“Dancing Matt Harding” Dances Around the World
Matthew “Matt” Harding (born September 27, 1976) is an American video game developer who became an Internet celebrity as a result of his viral videos that show him dancing in front of landmarks and street scenes in cities around the world.
Matt began his career working for a video game store and as an editor for a video game magazine. He then became a video game software developer but eventually became frustrated with the work of creating video games. He quit his job and began traveling.
While he was traveling in Vietnam, he had his traveling companion video him as he danced in a city. The video was uploaded to YouTube. Matt then made a second video, a sequence of 15 dance scenes in other countries, each accompanied by background music. This video eventually became viral, getting over 20,000 hits a day as it was discovered around the world.
Harding released his third dancing video, the result of 14 months of traveling in 42 countries, on June 20, 2008.
(click to see video)
Watch Matt dance.
At the foundation of all human behavior is the self—our sense of personal identity and of who we are as individuals. Because an understanding of the self is so important, it has been studied for many years by psychologists (James, 1890; Mead, 1934) and is still one of the most important and most researched topics in social psychology (Dweck & Grant, 2008; Taylor & Sherman, 2008). Social psychologists conceptualize the self using the basic principles of social psychology—that is, the relationship between individual persons and the people around them (the person-situation interaction) and the ABCs of social psychology—the affective, behavioral, and cognitive components of the self.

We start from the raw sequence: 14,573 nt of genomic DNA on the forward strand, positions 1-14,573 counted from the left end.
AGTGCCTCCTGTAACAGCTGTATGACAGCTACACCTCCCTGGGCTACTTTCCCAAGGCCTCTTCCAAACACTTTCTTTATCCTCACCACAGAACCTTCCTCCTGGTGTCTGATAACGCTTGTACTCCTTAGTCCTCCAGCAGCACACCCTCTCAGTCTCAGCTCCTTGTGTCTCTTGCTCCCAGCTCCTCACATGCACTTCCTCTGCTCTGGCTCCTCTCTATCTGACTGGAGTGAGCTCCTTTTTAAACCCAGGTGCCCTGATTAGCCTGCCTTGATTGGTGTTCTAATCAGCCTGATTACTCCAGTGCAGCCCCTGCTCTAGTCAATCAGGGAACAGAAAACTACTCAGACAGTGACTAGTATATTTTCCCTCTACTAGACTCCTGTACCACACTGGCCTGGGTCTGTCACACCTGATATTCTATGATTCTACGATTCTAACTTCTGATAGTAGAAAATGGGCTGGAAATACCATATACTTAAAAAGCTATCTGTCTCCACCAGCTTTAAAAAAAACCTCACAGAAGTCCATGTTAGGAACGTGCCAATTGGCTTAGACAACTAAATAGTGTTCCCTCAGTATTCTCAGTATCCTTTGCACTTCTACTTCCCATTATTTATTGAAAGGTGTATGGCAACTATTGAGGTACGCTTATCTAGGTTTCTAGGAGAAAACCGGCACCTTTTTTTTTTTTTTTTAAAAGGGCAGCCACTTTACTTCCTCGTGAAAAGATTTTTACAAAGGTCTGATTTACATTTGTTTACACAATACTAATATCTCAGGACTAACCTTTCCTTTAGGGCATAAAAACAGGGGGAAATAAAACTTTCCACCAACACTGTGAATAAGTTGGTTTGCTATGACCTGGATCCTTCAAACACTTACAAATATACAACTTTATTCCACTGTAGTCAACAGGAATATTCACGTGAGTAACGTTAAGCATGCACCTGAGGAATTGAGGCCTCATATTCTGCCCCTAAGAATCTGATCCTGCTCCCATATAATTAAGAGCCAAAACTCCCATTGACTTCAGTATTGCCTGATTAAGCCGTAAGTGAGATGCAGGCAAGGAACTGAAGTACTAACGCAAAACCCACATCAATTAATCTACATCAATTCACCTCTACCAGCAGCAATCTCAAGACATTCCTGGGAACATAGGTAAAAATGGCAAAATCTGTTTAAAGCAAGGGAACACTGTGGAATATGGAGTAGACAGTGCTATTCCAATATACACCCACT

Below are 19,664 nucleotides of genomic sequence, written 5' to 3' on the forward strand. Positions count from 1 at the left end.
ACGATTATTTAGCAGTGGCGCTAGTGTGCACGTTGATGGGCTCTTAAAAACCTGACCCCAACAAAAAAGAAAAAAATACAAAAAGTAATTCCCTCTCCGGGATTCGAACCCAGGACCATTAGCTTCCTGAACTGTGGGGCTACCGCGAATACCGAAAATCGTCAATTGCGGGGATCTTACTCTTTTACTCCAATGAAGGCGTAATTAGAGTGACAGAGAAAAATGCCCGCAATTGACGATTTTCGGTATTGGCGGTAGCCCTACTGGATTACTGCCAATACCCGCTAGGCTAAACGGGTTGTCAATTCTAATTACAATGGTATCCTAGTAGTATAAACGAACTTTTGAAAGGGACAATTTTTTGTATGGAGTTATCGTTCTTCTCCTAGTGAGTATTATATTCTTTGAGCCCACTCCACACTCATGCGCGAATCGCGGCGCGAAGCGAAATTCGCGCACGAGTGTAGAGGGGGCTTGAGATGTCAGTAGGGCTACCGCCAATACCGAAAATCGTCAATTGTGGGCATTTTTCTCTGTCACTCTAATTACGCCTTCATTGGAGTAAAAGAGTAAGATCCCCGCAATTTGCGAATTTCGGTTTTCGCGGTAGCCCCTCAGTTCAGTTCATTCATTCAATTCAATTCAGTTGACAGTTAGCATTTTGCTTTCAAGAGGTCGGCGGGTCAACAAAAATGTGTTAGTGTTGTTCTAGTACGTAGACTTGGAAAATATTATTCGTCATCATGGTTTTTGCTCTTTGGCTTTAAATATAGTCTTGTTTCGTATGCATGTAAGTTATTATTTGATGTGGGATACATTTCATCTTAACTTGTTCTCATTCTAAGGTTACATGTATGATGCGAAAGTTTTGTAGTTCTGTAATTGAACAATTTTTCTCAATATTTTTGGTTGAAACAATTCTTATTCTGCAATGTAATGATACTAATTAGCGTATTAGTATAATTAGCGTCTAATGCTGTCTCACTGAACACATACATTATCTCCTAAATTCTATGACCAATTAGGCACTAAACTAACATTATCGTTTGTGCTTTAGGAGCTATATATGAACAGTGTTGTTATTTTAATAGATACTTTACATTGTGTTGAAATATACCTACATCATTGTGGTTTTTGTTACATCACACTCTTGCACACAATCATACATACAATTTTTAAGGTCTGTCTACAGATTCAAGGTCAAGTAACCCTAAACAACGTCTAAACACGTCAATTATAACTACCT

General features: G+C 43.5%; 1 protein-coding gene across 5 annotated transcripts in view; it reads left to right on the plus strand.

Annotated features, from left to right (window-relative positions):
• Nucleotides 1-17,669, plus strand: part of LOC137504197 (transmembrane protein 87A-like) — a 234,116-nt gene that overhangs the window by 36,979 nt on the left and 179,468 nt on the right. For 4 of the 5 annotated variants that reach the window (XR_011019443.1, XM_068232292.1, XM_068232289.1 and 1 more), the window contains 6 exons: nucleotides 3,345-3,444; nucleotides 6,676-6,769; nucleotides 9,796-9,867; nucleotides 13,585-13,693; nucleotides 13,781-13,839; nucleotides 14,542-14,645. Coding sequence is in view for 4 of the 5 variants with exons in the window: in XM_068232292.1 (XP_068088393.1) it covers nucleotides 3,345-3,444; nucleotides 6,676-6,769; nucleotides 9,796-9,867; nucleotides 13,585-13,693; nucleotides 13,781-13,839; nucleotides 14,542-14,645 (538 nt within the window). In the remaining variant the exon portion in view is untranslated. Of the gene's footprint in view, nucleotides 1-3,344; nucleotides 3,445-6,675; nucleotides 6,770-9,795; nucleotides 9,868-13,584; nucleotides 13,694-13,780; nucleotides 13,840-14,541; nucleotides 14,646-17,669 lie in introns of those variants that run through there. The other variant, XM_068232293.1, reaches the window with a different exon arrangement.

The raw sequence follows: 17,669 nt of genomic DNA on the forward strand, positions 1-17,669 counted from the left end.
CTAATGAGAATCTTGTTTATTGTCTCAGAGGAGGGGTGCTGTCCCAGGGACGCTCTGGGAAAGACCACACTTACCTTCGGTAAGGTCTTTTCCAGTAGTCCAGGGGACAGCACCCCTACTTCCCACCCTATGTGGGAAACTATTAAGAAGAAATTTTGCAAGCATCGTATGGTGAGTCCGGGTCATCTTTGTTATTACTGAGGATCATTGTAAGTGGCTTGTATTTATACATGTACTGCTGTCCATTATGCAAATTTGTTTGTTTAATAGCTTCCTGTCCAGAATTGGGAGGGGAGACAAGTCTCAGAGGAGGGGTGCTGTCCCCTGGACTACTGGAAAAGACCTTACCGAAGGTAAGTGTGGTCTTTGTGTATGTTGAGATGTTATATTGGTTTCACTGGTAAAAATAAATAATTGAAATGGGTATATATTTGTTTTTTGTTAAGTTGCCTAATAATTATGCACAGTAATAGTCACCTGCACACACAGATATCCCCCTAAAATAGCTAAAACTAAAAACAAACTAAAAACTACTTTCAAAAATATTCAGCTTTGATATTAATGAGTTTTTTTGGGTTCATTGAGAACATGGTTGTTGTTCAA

In this chapter, we will first consider the cognitive aspects of the self, focusing on the self-concept (the thoughts that we hold about ourselves) and self-awareness (the extent to which we are currently fixing our attention on our own self-concept). Then we will move on to the role of affect, considering self-esteem (the positive or negative feelings that we have about ourselves) and the many ways that we try to gain positive self-esteem. Finally, we will consider the social aspects of the self, including how we present ourselves to others in order to portray a positive self-image, as well as the many ways that our thoughts and feelings about ourselves are determined by our relationships with others.
Dweck, C. S., & Grant, H. (2008). Self-theories, goals, and meaning. In J. Y. Shah, W. L. Gardner, J. Y. E. Shah, & W. L. E. Gardner (Eds.), Handbook of motivation science (pp. 405–416). New York, NY: Guilford Press.
James, W. (1890). The principles of psychology. New York, NY: Dover.
Mead, G. H. (1934). Mind, self, and society. Chicago, IL: The University of Chicago Press.
Taylor, S. E., & Sherman, D. K. (2008). Self-enhancement and self-affirmation: The consequences of positive self-thoughts for motivation and health. In J. Y. Shah, W. L. Gardner, J. Y. E. Shah, & W. L. E. Gardner (Eds.), Handbook of motivation science (pp. 57–70). New York, NY: Guilford Press.